Nightboat Books ($15.95)
by erica kaufman
In “The Art of Fiction,” Henry James posits that the novel “must take itself seriously for the public to take it so.” Gail Scott’s most recent work, The Obituary, proves that not only should the novel itself take itself “seriously,” but the novel as a form must also challenge the public to re-imagine what “seriously” looks like. As Scott writes in “The Sutured Subject,” the job of the contemporary novel is to take the shape of “writing that enacts, that is prose, yet poetic in the most material sense.” In The Obituary, this translates to a reading experience that asks us to engage with a voice that holds many voices and languages, a story told through other stories, a text that instead of translating language to language, takes the singular voice we look for in narrators and transforms it into a cacophony of sound and cityscape.
The Obituary demonstrates Scott’s incredible deftness with the prose form, as well as her willingness to go where most prose shies away from—to the silences inside one’s own self, to internalized conflicts of class, family histories, and race. The book begins with a quotation from Abraham and Torok’s psychoanalytic masterpiece, The Shell and the Kernel: “What haunts are not the dead but the gaps left within us by the secrets of others.” As an epigraph, this passage gestures towards an engagement with transgenerational transmissions of memory and silence, but the book’s greatest accomplishment is the way Scott does not turn to literal memory or flashback in order to grapple with a character’s past or lineage. Instead, we get “our novel beginning drenched in the acerbic, therefore subject to countless deviations + only slowly anteriorly, releasing its elixir.”
Likewise, Scott asks, “Are we not all prostheses? Moulded by circumstantial evidence?” A “prosthesis” is an apparatus that replaces something that is missing, something that has been lost. In an interview with Lianne Moyes, published in Open Letter 9, Scott says, “a whole life happens at the level of the city, ‘under’ which are other unspoken presences.” That which goes “unspoken” is the core of the text. In a footnote, we’re provided with the following: “No human lineage is certain. The family, like so many, fading on purpose quietly into background. Only answering when questioned: we know nothing beyond X generation.” The point of this undertaking is to challenge readers to deal with the implications of assimilation, to take on the embedded or haunting, and Scott models this through her narrator. The speaker (Rosine) grapples with her own roots through branching into a multitude of selves, each contributing to a certain portrait of a lineage submerged. The idea that “we know nothing beyond X generation” rings true on so many crucial levels—a city’s archive, an individual’s genealogy, a building’s blueprint.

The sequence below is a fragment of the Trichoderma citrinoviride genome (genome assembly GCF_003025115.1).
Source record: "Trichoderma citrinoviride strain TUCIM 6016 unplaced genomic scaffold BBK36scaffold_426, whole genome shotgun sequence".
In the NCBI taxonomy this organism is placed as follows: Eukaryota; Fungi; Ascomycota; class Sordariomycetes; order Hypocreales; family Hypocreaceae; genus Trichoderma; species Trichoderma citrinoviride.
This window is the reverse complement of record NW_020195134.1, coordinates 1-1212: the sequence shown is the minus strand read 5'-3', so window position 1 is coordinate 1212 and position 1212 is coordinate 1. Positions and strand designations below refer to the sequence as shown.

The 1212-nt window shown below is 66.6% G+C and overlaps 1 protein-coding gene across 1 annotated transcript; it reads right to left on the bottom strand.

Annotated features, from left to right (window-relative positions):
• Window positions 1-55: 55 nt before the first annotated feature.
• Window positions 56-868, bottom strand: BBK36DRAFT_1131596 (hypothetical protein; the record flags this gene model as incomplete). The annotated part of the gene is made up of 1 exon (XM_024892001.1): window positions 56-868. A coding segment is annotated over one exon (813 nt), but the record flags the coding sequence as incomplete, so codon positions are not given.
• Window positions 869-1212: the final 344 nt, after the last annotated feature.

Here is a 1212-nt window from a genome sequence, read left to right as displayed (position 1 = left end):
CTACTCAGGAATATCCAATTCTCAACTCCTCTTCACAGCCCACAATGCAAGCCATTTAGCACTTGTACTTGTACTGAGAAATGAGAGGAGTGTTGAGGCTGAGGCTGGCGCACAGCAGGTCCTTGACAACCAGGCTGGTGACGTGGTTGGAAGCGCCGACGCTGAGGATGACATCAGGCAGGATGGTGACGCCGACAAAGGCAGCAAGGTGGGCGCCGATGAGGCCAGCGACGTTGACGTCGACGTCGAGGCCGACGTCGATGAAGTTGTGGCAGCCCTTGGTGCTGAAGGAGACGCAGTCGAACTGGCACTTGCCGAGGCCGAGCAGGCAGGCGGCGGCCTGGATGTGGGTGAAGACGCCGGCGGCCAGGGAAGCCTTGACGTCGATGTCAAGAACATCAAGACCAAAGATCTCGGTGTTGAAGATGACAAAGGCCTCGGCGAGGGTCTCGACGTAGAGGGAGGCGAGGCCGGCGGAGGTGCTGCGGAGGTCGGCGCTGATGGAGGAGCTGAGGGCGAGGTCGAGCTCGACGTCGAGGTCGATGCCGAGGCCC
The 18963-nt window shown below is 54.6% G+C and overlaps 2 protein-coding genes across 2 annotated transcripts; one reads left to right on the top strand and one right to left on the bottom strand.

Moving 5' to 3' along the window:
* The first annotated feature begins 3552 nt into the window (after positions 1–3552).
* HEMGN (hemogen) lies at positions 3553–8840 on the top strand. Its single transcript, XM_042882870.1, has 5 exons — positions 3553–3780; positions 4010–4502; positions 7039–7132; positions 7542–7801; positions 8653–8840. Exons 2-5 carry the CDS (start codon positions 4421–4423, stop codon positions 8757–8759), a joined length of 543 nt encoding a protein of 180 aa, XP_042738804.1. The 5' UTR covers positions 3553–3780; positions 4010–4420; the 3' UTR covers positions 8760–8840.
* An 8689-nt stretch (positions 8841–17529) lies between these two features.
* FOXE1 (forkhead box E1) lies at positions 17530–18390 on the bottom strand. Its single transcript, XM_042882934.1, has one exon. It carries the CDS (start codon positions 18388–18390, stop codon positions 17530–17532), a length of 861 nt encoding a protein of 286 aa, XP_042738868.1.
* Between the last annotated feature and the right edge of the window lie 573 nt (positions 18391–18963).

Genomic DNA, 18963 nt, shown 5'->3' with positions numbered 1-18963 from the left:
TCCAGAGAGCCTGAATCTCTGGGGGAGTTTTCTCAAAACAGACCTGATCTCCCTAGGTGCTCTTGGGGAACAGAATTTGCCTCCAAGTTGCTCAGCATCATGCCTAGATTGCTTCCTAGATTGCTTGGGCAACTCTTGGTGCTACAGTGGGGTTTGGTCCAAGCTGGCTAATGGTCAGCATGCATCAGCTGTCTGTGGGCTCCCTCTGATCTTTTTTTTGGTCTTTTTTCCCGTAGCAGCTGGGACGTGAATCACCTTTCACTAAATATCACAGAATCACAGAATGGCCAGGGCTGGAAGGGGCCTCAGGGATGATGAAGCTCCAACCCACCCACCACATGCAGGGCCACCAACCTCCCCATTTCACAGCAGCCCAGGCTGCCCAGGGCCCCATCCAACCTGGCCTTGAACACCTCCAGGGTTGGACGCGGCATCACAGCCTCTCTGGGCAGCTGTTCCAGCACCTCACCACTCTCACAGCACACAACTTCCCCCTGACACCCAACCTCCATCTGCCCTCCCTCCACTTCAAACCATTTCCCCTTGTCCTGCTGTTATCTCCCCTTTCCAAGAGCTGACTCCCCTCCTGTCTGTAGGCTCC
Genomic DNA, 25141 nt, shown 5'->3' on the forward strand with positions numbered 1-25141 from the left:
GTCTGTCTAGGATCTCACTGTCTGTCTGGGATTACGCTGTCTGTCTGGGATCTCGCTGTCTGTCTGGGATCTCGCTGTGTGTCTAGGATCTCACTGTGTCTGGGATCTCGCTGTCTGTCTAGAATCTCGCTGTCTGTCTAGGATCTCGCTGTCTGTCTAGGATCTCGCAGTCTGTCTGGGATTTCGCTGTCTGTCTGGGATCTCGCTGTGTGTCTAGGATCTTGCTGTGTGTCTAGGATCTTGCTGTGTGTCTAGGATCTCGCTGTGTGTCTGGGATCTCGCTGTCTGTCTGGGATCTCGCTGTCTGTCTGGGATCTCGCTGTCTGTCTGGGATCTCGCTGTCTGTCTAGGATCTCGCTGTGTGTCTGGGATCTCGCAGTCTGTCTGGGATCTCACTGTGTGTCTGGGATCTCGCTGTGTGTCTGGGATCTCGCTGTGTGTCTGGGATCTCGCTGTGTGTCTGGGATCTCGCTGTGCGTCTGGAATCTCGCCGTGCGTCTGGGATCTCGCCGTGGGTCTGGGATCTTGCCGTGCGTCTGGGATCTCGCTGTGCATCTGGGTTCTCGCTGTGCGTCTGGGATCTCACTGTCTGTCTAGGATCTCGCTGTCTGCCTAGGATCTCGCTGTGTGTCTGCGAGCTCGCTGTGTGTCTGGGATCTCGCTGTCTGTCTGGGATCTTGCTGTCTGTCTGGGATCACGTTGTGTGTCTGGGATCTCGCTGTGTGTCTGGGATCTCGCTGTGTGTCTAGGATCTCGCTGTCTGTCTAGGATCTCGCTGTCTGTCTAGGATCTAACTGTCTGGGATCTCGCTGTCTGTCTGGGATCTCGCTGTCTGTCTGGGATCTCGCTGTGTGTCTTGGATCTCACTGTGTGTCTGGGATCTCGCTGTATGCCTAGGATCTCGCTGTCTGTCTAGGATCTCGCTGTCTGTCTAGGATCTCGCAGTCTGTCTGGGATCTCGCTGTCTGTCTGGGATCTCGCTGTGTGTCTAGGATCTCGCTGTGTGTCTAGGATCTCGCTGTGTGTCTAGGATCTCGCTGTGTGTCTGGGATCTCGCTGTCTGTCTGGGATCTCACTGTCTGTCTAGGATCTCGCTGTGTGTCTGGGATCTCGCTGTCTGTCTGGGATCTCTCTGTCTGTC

Scott’s previous novel, My Paris, closes with “Towards boarding gate—I turning. Once. Looking—,” which leaves most readers feeling breathless, and radically included in the speaker’s diary, daybook, travelogue. The Obituary had a similarly intoxicating effect, but instead of “looking,” we’re left with “Laughing + saying—Eeeeeeeengleeesh?” Even the book’s conclusion is an inquiry into the languages we use to interact, and the fact that they do not all take the same shape. And, perhaps most importantly, the text closes in speech, in sound, reminding us of Beckett’s famous adage, “what matter who’s speaking.” Scott reminds us that the speaker is what matters, and that fiction is not speech.